Rightmove’s latest House Price Index has shown that investors purchasing property in the private rented sector has helped keep property prices strong in the UK.
The report – which covers the largest monthly sample of residential property prices – revealed that the average asking price in the UK increased by 1% (£2,740) in March, when compared to February.
Despite the rise, prices increased at a slightly slower rate than the 2.1% rise recorded between January and February. On average, UK asking prices are only £30 lower for new listings than they were at their record high recorded in the summer of 2014.
Rightmove suggests that the uncertainty surrounding the UK’s upcoming general election has caused a temporary slowdown in the real estate market, but added that the pension reform has meant that there are now more buy-to-let landlords looking to purchase property.
“The distraction and uncertainty of an election typically force sellers to price more keenly, though this is often short-lived,” Miles Shipside, Rightmove director and housing market analyst commented.
“Agents report a high level of interest from new landlords, or ‘granlords’, who are typically first time, retirement age, buy-to-let investors. With the highest returns for the lowest investment being at the lower end of the market, the first-time buyer property sector will be the greatest recipient of any increase in demand from investors with substantial pension pots. Unfortunately flats and terraced houses with two bedrooms or fewer are coming to the market in smaller numbers than the middle and upper tier sectors, so are the least prepared for an up-surge in demand,” Shipside added.
Agents have reported a rise in enquiries ahead of new pension rules, which may drive a rise in prices at the lower end of the property market.
When compared to the previous month, Rightmove’s latest home index has shown that there has been a 3.2% rise in the number of newly-listed properties in March. Despite a rise in inventory, properties geared towards first-time buyers or buy-to-let investors have seen the lowest increase in supply.
Pension reform boosts property market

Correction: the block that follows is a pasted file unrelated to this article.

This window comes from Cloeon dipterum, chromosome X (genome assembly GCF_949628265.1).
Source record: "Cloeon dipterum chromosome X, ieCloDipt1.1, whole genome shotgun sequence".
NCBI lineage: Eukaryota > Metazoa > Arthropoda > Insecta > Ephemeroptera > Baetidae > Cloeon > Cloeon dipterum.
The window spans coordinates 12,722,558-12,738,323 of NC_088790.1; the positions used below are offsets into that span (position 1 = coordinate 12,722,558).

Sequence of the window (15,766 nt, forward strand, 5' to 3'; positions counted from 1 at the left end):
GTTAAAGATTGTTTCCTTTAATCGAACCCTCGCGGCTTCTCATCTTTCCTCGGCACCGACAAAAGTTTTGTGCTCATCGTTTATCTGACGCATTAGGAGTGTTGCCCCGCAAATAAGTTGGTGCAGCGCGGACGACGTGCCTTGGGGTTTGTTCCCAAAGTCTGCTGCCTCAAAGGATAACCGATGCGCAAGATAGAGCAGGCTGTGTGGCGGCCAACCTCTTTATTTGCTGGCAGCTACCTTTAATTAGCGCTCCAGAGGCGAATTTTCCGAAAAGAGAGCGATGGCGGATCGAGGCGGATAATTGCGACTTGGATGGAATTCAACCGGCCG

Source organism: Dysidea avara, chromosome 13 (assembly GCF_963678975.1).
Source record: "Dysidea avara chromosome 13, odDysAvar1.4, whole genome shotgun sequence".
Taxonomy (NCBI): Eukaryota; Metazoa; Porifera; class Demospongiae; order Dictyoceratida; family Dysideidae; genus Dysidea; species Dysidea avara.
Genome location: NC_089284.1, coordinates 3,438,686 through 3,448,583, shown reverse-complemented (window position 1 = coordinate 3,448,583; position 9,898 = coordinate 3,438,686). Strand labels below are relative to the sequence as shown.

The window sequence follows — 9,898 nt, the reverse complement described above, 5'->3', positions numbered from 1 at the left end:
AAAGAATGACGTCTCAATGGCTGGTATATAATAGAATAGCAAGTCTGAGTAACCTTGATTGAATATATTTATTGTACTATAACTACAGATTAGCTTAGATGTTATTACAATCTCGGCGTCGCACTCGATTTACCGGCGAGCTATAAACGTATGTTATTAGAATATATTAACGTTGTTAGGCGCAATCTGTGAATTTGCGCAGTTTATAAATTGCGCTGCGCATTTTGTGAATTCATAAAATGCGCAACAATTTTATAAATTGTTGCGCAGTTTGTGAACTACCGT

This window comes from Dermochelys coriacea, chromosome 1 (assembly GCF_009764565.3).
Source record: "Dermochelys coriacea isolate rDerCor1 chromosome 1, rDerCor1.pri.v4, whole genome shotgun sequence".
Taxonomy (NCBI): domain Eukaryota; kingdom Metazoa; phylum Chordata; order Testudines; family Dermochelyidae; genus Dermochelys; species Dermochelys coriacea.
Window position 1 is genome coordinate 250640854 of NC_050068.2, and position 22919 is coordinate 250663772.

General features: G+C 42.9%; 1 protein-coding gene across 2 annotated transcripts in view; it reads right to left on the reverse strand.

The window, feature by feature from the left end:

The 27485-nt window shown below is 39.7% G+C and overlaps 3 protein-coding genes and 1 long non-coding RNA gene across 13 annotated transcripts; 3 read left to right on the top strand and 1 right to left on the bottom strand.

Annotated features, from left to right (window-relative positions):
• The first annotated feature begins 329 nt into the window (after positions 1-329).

The House Price Index suggests that changes to pensions will create a new wave of investment from buy-to-let landlords.
The new reform allows savers over the age of 55 to take out a number of cash lump sums from their pension savings (25% will be tax free). According to the Guardian, savers with a larger pension pot saved up will be the biggest winners of the reform and on average will be able to avoid paying higher rates of tax.
Many savers have moved their money – or are planning to move their money – into property which has helped boost property prices in the UK.
“The lower-end properties favoured by first-time buyers and investors are in short supply in many locations due to increased competition among mortgage lenders, who are also chasing landlords with offers of low rates for lower risk. Some cash-rich pension pot buy-to-let investors will also be tempted by those tax-deductible mortgage rates, creating further upwards price pressure in a market sector that is already outstripping the higher-priced ones. While many pension pots may not fund a sufficiently large tax-free lump sum to facilitate a property purchase, for some it will provide enough for a mortgage deposit and others may feel it worth paying some income tax now to release more money. For example, someone aged over 55 with £120,000 in their pension pot and £10,000 in an ISA can raise up to £40,000 tax free for a buy-to-let mortgage deposit, which can be topped up further if required by paying their marginal rate of tax on a larger withdrawal from their pension. When the realities of the possible tax penalties on larger withdrawals are better understood by aspiring new landlords, their appetite for buy-to-let may diminish and anticipated demand may be less than speculated. It’s a hard one to call,” Shipside added.
Despite this flurry of interest from landlords aged over 55, investors should be reminded that purchasing a property is a long-term financial commitment. While savers do not strictly need to be retired to access their pension pot, steps should be taken to ensure that any new property investment is manageable.
Jerald Solis, business development manager from Experience Invest commented: “The UK’s buy-to-let market has historically been a popular choice for investors looking to generate an income. Rightmove’s latest index helps to illustrate that even at a time when there is political uncertainty in the run-up to a general election; the UK real estate is still a strong choice for those looking to invest their hard earned money for better returns.”